Cycling debate needs data

If we are to understand why TfL assumes some projects work better than others, we need to see the workings

Former East Germany and the route to Prague

I took the train from Prague to Amsterdam, then the ferry back from Rotterdam, just because it seemed the easiest route. The European overnight trains are a pretty slick operation, with parts of trains leaving and joining in different cities, so the train I was on divided and a section went to Copenhagen, and when it arrived in Amsterdam, a new part had joined from Poland.

Towns in mid Germany

Some quick notes on the places I passed through. Many German towns in this area are quite mundane, probably like everywhere, they are somewhat victims to postwar redevelopment as well as the war.

Cycling from Dunkirk

Amazing how much you come to rely on some piece of equipment. In my case, my Garmin GPS, attached to a Mac and thereby importing routes from Bike Route Toaster. Unfortunately, my Garmin gave up talking to my computer on day one.

Aaron Swartz and the Open Access movement

In January this year, young programmer and open society evangelist Aaron Swartz killed himself at the age of 26. As someone who had helped create RSS, developed Reddit, and been a huge force in recent Internet campaigns against the US SOPA and PIPA bills, his death was a huge blow to digital rights supporters.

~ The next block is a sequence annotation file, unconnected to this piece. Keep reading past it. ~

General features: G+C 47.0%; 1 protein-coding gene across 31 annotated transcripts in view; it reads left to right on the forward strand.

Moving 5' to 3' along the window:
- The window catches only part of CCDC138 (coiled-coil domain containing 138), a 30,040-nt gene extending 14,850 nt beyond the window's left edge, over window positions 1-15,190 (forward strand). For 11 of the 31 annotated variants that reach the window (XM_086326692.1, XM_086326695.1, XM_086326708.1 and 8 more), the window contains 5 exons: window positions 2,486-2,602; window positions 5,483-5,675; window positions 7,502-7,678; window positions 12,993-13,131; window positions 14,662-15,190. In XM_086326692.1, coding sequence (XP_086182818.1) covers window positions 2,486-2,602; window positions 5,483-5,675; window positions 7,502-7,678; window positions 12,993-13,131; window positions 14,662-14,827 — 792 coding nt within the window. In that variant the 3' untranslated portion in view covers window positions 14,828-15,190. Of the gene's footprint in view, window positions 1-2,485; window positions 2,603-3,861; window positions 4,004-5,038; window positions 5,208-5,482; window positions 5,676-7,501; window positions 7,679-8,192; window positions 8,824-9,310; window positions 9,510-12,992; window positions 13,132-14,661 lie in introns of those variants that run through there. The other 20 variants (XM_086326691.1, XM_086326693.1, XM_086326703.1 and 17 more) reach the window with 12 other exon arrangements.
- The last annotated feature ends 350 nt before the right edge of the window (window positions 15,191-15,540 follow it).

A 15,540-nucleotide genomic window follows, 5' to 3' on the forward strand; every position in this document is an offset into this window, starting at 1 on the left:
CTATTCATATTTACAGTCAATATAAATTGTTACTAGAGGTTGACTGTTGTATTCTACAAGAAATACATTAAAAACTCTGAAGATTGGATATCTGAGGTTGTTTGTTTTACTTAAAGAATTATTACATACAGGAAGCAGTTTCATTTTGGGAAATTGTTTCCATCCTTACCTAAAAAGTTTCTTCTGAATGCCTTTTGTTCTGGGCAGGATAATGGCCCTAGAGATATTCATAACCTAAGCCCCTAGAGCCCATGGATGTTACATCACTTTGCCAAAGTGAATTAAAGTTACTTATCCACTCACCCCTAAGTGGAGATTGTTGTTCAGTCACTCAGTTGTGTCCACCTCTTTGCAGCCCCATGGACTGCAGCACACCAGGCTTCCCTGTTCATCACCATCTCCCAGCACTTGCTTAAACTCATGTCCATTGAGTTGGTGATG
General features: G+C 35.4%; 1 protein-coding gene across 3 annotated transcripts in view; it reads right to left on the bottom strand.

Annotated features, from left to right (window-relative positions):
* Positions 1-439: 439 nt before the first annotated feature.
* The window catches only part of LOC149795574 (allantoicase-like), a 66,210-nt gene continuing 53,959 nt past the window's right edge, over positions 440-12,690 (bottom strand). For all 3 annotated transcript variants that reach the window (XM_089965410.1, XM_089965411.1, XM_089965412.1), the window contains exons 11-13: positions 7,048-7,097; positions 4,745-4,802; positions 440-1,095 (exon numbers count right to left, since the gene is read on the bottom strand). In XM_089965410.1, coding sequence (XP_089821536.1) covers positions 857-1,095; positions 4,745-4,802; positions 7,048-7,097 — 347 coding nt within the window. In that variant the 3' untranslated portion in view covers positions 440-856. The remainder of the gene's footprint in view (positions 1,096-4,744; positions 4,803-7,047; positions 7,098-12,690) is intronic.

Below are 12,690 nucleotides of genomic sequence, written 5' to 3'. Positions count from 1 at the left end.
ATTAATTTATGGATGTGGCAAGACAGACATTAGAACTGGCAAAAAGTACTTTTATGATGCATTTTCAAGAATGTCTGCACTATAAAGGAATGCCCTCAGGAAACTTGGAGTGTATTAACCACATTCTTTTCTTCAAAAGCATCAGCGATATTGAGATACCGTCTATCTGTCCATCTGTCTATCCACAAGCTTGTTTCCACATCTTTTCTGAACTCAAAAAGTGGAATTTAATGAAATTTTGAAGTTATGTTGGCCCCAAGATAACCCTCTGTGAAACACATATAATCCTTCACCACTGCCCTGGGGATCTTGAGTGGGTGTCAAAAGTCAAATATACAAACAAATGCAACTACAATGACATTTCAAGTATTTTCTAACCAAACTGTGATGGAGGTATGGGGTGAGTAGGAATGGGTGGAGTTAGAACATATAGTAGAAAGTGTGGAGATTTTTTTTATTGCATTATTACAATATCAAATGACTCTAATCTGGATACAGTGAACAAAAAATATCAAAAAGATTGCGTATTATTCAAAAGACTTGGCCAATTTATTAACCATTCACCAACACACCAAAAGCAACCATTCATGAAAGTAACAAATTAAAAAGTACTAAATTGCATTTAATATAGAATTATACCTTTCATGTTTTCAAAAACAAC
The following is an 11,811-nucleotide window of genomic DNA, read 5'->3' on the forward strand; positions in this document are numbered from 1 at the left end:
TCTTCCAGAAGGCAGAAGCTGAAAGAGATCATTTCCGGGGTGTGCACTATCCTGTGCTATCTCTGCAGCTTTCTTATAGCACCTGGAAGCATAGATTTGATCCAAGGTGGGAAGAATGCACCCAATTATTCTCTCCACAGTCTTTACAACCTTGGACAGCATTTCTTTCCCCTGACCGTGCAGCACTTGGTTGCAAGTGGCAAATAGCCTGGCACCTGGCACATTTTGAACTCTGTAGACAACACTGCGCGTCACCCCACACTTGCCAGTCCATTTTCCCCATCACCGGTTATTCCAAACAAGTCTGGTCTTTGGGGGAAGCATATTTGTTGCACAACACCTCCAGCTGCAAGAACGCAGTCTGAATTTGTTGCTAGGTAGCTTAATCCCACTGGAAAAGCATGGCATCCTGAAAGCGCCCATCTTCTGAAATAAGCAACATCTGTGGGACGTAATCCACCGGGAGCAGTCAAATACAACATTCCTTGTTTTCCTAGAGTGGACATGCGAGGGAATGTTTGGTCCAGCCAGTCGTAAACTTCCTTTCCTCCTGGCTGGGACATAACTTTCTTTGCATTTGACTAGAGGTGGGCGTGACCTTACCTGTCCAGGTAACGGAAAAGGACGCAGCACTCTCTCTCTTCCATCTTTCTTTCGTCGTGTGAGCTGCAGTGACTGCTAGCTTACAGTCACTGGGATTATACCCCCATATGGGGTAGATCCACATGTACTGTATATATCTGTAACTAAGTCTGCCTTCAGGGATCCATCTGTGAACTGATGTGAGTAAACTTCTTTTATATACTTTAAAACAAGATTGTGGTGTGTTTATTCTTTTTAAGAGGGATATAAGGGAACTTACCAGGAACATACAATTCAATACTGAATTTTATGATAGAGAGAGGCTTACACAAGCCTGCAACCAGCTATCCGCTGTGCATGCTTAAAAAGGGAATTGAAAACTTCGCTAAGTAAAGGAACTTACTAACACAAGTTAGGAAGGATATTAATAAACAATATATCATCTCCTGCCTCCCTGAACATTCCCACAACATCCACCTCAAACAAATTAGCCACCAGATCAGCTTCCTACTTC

Don’t panic! But on the other hand, why shouldn’t we have moral panic?

I was lucky enough to talk as a guest on BBC R4’s Bringing up Britain this week. I wasn’t prepared for the full onslaught of opinion loaded towards filtering the Internet wherever possible.

Data protection under massive lobby attack

An unprecedented lobby effort is threatening to derail changes to data protection laws aimed at giving you new rights over your data. Lobbyists from the USA and Europe are shouting extremely loudly in an attempt to water down new regulations, which they fear will cost them money.

How to lock up a market: legally

It’s January, and with luck you have lots of new toys to play with. Maybe you’ll have a new games console, a phone or iPad. Perhaps you’ll have bought some software with them, downloaded directly through a curated store.

A year in Digital Rights

Some years you look back and think, thank God that’s over. You wonder how on earth industry lobbyists and ignorant, lazy politicians are allowed to decide the fate of our digital rights, and how they can justify the erosion of free speech and privacy that their policies will cause.

Careless talk costs

A spate of arrests since 2010 has landed around seven people in court or gaol for sending shocking remarks on the Internet. These “social media trials” have centred on individuals sending “grossly offensive” Tweets or Facebook updates. They have been prosecuted under Section 127a of the Communications Act, and the sentences have left many of us wondering exactly what might land us in trouble with the law: merely for expressing opinions that other people find offensive.

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